Maduro installs a governmental Human Rights Council
an article by Diario de Cuba (abridged)
The Government of Venezuela installed Thursday
[May 1] a National Council for Human Rights, a
body attached to the Executive that, according to
Caracas, will coordinate the actions of state
bodies and non-governmental organizations in this
field and disseminate the "progress " of the
"revolution," according to the EFE press agency.
Venezuelan Vice President Jorge Arreaza
click on photo to enlarge
The Government of Venezuela installed Thursday a
National Council for Human Rights, a body attached
to the Executive that, according to Caracas, will
coordinate the actions of state bodies and non-
governmental organizations in this field and
disseminate the "progress " of the "revolution,"
according to the EFE press agency.
"This Council is intended to coordinate government
authorities and articulate them with human rights
organizations," stated Venezuelan Vice President
Jorge Arreaza .
The government created the Council on the
recommendation of the Foreign Ministers of the
Union of South American Nations (Unasur) who are
acting as third parties in good faith dialogue
between the executive Nicolas Maduro and
opposition to find a solution to the political
crisis the country has experienced for the past
two months .
The vice president himself announced on March 27 the
creation of the agency after receiving the
recommendation of Unasur to establish a human rights
agency linked to the National Executive and the
Arreaza said Wednesday that the aim was "to form a
body that depended on the executive branch and to
address the issues and specific cases of human
He added that it is "a coordination agency" that
"does not take the place of" the powers vested in
other human rights institutions.
"Some of the criticism and self-criticism that we
have made as a state and that we have received
from human rights organizations have agreed is
that we have not promoted, disseminated, informed
enough about the progress ( ... ) we have made
during these 15 years of revolution," said Arreaza
Composed of senior officials, the Council will aim
to find the "how" to obtain "progress" by the
Government on human rights, he said .
To begin the Council has created a commission "to
coordinate the various plans, articulate these
inputs, in order to nurture a national human
rights plan," Arreaza said.
The Council will be composed of thirteen people
including, Arreaza; the Interior Minister, Miguel
Rodríguez ; the Ombudsperson, Gabriela Ramírez;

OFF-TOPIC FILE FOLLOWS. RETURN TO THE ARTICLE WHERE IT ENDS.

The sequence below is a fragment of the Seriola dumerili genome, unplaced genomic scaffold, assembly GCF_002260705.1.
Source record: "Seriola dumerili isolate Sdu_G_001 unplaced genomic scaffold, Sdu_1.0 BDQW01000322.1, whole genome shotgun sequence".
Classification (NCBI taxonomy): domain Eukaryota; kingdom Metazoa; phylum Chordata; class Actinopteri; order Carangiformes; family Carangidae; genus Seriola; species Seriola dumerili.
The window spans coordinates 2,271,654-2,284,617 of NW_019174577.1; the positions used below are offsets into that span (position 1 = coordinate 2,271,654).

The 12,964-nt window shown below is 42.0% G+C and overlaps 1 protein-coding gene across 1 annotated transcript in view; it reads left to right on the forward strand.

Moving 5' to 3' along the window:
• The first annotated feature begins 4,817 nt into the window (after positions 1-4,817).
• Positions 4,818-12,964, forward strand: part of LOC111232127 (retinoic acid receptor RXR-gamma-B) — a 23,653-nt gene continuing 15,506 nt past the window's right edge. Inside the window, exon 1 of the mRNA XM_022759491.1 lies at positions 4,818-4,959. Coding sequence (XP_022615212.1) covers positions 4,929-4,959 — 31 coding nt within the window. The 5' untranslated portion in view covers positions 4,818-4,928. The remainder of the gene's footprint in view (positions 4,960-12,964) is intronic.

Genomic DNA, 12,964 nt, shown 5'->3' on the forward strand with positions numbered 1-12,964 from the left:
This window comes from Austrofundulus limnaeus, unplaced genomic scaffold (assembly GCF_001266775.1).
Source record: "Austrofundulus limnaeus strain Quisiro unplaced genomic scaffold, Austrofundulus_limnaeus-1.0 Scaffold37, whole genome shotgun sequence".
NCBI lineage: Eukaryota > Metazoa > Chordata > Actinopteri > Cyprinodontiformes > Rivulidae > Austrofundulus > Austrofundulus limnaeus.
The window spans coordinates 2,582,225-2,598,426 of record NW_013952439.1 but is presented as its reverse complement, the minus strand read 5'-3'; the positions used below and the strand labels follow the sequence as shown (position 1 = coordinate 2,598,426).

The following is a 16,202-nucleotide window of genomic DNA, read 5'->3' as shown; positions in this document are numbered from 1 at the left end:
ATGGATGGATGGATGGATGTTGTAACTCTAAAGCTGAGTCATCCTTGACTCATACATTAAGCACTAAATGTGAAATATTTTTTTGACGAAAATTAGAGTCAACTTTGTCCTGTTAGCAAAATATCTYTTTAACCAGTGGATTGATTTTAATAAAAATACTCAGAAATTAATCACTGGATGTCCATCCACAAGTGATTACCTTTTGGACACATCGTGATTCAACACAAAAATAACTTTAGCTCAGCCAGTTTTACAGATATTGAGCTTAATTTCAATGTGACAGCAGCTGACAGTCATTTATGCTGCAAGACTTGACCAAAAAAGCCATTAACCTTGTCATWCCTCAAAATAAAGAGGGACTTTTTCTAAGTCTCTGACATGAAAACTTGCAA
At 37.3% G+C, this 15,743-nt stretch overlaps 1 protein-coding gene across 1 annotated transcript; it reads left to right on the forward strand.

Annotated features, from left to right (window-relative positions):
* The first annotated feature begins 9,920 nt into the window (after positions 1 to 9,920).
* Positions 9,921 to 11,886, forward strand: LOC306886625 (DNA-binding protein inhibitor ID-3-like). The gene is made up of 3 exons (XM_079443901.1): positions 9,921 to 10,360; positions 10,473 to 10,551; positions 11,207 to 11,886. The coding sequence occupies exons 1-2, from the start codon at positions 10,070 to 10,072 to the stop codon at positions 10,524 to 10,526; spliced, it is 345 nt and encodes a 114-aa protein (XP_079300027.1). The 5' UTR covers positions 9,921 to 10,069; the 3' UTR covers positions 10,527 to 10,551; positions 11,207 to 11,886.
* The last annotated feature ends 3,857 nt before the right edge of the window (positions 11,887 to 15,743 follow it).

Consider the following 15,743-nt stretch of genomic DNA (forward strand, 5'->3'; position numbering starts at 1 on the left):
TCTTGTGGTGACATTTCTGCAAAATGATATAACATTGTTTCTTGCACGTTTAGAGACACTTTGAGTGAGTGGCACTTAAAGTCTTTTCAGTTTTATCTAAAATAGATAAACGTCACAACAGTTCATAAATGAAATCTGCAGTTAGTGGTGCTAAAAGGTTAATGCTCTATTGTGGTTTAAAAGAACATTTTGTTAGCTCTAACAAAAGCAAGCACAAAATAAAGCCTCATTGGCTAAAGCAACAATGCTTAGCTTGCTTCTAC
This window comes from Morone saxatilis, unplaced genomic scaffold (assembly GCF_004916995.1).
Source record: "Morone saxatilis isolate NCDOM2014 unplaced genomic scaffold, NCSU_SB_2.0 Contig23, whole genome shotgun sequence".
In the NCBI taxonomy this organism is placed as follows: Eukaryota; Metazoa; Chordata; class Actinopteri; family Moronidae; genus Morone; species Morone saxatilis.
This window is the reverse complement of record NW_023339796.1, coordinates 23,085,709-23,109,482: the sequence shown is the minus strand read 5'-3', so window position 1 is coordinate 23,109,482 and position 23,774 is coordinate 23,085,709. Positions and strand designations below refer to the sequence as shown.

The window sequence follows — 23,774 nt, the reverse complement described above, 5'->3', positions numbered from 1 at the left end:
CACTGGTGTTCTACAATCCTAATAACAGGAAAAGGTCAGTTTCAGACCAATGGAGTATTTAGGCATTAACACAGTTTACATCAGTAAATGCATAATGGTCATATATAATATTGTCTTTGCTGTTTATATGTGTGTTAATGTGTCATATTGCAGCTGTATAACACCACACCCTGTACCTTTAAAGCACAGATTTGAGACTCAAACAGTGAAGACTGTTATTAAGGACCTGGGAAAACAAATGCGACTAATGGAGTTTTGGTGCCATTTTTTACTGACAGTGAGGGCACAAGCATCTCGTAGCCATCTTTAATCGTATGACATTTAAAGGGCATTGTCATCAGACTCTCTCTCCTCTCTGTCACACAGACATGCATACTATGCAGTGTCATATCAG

Attorney General Luisa Ortega , and the president
of the Supreme Court, Gladys Gutierrez.
Also included are the general coordinator of the
Support Network for Justice and Peace, Laura
Roldán, and the president of the American
Foundation for Human Rights and Social Development
(FUNDALATIN) , Eugenia Russian .
NGOs and the opposition have denounced human
rights violations during the protests taking place
in Venezuela since 12 February.
Ortega said last week they have received 145
complaints of alleged violations of human rights
by public safety officers during the protests, of
which 142 relate to cruelty, two to "consummate
deaths" and one complaint of torture.
The protests have sometimes degenerated into
violent actions with an official toll of 41 dead
and over 700 injured. . .
(Click here for a Spanish version of this article)
Question(s) related to this article:
What is your impression of the new direction being taken in Venezuela?,
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Latest reader comment:
Once again in the beginning of 2014 there are many demonstrations that seemed aimed at overthrowing the Venezuelan government.
Is the United States supporting them in order to abolish a leftist government in "its" hemisphere?
And for an assessment by Tom Hayden, a veteran peace activist of the US and a hero for many of us during the 60's, see his blog.
Hayden states that Obama may not be aware of it, "But there's another US "government", a secret network that works tirelessly to undermine any Latin American threat to the dominance of American capital and military power. They understand that the president must be provided with "plausible deniability", and so they keep Obama out of the loop. Sometimes they operate through the CIA, sometimes under Republican-Democratic "democracy promotion" programs, sometimes through third parties such as the Florida-based FTI Consulting. Democratic Party political consultants and pollsters have worked for Venezuela's opposition. It's difficult even for a president to keep a grip on it all. And that being the case, transparency disappears for the US Congress and public."
Who says there is no "culture of war"?
P.S. In a similar vein, see the analysis by Eva Golinger.
On the other hand, there are complaints of human rights violations against the protesters by the police.